. Unless he addresses the social issues, I can't see him affecting my opinion very much. It wasn't too hard to convince ppl to spend the money (it will take a LOT to get ppl to Mars) on space exploration when it would help us defeat the Commies, but things have changed. Even back then, ppl got very upset when astronauts died.

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NachoMahma (author)Kiteman2007-09-15

. I don't see any reason for manned flights to Mars until we have a few stable colonies on the Moon. Kinda puttin' the cart before the horse, in my book.

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Mr. Rig It (author)Kiteman2007-09-15

True very true, but don't you think we could use the moon as a staging point?

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KentsOkay (author)Kiteman2007-09-15

Man O man, I cant wait till I get out of MIT...

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KentsOkay (author)KentsOkay2007-09-15

With a degree in aerospace engineering of course...

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Mr. Rig It (author)KentsOkay2007-09-15

I have one in Aerospace Maintenance Technology, I should have fisnhed my Space one while I was in the Air Force (kicking myself. Build something great! and Good luck with all you do.

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Mr. Rig It (author)2007-09-14

That's good info to have. Thank you for posting it. So is there another space race? Perhaps between China and the rest of the world? Also on a separate note; this may result in some harsh criticism but I am not convinced we really made it to the moon. I served in US Space Command and after everything I have experinced I am just not sure that it happened, but I hope it did.

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LasVegas (author)Mr. Rig It2007-09-14

Unfortunately, because there's so much computer generated "evidence" that we didn't go, if you're convinced it didn't happen, there's little we can do to convince you otherwise. Had there been something there other than rocks that differ little from earth rocks we might have better evidence. Perhaps when Japan or China get there photos, the flag we left there will be among them.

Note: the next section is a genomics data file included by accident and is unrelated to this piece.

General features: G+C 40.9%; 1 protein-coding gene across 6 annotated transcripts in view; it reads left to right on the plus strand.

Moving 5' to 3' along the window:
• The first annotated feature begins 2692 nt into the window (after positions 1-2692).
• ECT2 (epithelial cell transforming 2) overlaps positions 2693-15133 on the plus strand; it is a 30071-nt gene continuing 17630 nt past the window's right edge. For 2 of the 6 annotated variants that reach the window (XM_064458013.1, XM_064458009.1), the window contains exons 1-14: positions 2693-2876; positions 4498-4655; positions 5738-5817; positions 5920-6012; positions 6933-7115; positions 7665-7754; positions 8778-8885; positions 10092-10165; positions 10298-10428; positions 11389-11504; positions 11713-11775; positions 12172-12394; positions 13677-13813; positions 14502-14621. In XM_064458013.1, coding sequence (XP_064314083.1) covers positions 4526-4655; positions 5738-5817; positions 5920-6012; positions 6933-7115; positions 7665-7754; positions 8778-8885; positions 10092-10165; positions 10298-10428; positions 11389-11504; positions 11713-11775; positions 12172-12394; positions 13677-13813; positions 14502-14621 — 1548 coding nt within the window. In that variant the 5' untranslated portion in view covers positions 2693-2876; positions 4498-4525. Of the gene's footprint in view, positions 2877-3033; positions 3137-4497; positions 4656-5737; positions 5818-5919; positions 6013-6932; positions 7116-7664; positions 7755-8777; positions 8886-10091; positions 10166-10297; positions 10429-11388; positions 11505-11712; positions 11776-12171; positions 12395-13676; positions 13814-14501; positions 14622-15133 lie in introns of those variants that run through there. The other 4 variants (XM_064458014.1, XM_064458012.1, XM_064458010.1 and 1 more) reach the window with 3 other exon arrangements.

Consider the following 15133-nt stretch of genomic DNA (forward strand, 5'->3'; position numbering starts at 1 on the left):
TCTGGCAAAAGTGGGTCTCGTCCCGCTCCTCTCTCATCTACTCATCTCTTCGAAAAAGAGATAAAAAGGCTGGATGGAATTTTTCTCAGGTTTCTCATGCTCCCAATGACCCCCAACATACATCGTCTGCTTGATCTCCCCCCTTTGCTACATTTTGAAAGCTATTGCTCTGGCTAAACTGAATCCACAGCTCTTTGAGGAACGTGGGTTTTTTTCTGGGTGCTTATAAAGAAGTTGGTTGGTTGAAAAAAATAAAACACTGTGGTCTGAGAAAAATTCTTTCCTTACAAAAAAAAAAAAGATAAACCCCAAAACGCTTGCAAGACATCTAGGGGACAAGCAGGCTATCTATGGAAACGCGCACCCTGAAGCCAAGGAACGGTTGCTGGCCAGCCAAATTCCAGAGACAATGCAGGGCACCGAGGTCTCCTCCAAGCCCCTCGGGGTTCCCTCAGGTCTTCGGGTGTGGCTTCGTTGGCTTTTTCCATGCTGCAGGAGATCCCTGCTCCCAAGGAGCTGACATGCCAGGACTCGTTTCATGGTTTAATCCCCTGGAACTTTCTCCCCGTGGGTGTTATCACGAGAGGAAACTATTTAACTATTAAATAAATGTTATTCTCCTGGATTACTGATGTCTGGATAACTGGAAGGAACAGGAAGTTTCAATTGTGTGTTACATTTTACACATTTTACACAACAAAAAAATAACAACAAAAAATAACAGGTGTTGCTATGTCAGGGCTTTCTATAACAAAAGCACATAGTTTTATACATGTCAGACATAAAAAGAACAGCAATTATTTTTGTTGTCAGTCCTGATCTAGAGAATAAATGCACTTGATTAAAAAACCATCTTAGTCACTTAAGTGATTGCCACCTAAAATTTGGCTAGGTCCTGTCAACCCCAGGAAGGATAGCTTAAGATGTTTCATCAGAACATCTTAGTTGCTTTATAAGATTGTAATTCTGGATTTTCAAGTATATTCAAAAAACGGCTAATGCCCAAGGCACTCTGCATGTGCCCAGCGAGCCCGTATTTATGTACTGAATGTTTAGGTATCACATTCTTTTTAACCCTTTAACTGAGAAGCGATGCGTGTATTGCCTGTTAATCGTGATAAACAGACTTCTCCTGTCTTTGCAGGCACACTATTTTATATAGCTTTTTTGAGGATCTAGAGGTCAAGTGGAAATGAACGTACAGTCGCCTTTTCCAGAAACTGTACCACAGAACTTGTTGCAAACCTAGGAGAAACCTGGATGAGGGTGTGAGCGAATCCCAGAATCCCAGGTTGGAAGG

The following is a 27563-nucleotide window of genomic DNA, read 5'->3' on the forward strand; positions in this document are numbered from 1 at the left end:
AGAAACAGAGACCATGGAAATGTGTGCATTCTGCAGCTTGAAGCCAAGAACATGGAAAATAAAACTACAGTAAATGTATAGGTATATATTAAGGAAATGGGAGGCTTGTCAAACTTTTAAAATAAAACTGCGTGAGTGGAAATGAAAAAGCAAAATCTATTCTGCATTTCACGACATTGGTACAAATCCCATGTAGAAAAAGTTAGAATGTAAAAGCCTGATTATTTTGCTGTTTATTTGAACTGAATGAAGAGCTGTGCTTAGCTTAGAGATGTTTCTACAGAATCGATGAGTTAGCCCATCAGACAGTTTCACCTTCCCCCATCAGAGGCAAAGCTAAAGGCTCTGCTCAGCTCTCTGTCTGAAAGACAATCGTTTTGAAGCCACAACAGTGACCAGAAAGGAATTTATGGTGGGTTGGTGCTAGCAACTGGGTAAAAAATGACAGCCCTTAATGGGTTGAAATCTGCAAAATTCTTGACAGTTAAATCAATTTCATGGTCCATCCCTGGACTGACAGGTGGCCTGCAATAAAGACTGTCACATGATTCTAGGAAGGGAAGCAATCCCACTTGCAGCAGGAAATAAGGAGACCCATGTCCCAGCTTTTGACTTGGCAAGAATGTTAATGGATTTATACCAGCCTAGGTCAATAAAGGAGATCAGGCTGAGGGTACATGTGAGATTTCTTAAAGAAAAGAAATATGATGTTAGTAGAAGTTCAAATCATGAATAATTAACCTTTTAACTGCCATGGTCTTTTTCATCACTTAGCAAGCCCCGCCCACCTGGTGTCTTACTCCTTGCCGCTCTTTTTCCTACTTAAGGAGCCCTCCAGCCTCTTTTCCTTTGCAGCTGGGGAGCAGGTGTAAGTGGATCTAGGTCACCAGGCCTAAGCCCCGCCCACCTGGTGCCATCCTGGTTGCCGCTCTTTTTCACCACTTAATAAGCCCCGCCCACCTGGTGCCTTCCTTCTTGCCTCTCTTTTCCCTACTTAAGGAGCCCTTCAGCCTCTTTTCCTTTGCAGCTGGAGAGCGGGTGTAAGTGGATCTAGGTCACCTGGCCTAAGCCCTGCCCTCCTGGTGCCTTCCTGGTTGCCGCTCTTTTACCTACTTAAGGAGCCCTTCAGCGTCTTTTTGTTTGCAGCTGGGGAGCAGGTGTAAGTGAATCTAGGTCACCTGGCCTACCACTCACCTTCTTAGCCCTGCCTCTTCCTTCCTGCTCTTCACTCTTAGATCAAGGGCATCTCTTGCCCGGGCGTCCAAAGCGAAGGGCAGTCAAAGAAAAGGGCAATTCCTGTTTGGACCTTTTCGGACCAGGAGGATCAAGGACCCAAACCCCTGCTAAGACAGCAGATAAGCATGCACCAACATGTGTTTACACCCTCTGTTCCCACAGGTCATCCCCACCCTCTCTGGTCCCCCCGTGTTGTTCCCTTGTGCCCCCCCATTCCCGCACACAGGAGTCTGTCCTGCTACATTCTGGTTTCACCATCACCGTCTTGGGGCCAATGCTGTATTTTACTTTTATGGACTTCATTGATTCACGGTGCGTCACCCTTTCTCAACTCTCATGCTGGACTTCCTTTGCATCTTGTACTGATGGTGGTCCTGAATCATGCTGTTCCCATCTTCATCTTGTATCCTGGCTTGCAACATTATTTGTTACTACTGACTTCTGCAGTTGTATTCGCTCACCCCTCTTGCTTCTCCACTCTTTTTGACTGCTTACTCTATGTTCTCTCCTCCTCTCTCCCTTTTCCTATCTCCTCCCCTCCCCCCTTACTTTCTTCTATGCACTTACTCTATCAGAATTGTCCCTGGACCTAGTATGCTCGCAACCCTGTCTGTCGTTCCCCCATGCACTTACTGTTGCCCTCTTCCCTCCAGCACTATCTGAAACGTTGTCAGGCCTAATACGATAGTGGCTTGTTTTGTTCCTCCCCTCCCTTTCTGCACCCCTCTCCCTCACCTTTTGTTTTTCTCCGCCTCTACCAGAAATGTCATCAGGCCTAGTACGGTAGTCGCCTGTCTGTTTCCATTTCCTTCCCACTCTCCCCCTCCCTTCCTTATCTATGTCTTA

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Mr. Rig It (author)LasVegas2007-09-14

That is exatly my point. there is very little evidence other than rocks. Sometimes I believe it and sometimes I don't. This is the point at which I am not convinced I figure that if I have doubts then that means I am not fully convinced. I would love to see a pic take from the "Hubble" of the moon where the flag is. That might put me over the top as well. You make very good and intelligent points.

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Kiteman (author)Mr. Rig It2007-09-15

I would love to see a pic take from the "Hubble" of the moon where the flag is.

Despite public perception, Hubble is not capable of spotting anything so small as the Eagle lander (never mid the flag!) on the Moon. It's a matter of angular size, rather than sensitivity. Hubble takes very nice pictures of very, very big things.

... vacuum chamber...

As far as I know, there has never existed a vacuum chamber large enough to stage that experiment with several human beings, a space craft and video cameras present inside the chamber.

... a few rocks ...

Which have been conclusively shown to be non-terrestrial in nature.

I have had the privilege to hold and microscopically-examine samples of Moon rock loaned to our local school network. Very pretty, and like nothing else I have ever seen.